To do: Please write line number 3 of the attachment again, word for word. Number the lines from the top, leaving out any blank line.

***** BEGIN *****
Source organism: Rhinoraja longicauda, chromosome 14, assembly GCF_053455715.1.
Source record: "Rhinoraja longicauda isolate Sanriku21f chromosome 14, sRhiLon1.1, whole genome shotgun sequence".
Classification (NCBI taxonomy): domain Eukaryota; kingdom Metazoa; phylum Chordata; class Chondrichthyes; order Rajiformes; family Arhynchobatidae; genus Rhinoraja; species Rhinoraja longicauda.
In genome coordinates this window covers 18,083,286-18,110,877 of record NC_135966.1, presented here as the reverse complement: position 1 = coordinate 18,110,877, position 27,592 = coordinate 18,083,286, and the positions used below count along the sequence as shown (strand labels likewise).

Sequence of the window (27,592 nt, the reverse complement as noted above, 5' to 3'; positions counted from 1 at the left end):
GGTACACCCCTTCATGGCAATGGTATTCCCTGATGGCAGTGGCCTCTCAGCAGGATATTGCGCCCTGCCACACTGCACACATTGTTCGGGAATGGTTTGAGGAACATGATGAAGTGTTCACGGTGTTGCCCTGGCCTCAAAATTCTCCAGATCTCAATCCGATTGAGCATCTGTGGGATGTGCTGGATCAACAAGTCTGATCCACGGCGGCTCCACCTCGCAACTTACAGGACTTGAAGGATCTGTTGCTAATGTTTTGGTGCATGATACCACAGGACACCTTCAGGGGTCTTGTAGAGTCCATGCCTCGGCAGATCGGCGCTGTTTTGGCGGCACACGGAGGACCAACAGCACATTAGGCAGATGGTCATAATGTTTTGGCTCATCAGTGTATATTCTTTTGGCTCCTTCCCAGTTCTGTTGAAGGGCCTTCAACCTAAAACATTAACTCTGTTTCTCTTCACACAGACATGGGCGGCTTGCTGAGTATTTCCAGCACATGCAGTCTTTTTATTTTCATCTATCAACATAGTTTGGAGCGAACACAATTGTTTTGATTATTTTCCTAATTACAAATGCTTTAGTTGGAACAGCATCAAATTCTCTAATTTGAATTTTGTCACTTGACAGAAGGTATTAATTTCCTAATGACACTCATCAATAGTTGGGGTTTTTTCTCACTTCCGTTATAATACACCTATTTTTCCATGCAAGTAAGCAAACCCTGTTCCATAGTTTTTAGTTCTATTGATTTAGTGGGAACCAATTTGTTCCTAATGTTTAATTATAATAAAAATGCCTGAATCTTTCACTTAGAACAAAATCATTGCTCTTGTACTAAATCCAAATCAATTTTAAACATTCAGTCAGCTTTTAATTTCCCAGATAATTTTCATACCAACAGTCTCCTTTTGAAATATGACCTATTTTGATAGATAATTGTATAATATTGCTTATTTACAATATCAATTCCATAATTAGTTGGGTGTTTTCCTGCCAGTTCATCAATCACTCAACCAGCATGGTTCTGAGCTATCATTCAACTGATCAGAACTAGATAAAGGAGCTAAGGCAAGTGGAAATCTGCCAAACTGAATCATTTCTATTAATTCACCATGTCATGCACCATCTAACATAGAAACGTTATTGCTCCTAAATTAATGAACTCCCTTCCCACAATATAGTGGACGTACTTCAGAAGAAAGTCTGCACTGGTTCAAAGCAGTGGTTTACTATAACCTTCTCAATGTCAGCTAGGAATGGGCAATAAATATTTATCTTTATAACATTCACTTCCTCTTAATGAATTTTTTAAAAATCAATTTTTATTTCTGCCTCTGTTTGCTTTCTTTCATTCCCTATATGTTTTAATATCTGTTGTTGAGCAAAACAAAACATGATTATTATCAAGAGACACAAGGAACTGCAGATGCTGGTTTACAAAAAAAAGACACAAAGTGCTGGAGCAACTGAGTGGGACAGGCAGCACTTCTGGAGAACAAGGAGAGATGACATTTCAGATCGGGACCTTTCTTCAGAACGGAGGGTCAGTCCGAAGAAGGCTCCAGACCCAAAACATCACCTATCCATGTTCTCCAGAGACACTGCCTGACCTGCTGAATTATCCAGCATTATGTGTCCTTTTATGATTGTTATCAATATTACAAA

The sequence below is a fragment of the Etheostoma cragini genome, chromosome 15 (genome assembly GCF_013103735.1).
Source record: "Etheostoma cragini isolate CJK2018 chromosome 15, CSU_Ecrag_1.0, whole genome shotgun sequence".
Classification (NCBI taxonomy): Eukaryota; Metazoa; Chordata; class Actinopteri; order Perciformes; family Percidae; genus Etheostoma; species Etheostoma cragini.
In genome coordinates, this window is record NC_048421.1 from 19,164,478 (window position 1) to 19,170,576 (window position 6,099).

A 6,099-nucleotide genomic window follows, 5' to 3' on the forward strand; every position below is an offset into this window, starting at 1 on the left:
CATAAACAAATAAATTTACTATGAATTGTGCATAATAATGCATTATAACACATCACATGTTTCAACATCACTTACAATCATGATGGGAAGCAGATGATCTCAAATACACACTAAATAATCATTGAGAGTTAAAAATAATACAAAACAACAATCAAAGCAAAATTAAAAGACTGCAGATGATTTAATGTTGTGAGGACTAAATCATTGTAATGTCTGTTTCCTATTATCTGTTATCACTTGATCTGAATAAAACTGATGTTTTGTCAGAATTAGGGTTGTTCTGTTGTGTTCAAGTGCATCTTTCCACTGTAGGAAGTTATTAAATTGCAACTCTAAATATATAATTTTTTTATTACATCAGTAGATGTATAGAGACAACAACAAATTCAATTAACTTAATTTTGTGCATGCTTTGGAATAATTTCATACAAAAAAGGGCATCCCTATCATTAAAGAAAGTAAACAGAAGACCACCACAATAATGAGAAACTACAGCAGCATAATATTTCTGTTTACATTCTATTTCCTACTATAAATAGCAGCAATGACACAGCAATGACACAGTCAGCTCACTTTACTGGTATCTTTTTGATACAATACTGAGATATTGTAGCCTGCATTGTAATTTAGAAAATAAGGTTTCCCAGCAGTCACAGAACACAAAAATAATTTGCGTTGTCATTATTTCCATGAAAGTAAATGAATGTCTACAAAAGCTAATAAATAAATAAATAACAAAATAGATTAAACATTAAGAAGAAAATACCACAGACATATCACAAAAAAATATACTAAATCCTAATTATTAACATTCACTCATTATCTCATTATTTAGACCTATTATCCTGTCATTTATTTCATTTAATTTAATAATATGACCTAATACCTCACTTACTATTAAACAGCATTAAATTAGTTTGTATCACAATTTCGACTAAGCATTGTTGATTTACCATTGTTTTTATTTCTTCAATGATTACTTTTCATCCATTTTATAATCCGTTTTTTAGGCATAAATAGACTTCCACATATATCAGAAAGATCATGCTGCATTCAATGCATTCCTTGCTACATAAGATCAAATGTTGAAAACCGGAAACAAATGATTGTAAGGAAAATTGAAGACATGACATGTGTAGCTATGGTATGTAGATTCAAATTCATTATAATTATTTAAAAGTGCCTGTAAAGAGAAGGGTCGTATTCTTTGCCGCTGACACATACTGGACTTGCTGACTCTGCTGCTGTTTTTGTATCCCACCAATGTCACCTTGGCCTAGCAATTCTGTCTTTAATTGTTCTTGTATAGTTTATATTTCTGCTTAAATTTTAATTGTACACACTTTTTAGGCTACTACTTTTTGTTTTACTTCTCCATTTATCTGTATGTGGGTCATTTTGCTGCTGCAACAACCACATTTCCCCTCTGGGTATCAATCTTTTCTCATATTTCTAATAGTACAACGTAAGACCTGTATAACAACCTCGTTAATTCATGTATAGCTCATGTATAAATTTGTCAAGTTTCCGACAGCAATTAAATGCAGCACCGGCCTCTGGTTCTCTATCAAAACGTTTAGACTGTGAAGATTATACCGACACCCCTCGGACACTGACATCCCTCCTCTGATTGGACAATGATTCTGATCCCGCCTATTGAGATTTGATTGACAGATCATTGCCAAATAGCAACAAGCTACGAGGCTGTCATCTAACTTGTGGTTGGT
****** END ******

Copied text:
Classification (NCBI taxonomy): domain Eukaryota; kingdom Metazoa; phylum Chordata; class Chondrichthyes; order Rajiformes; family Arhynchobatidae; genus Rhinoraja; species Rhinoraja longicauda.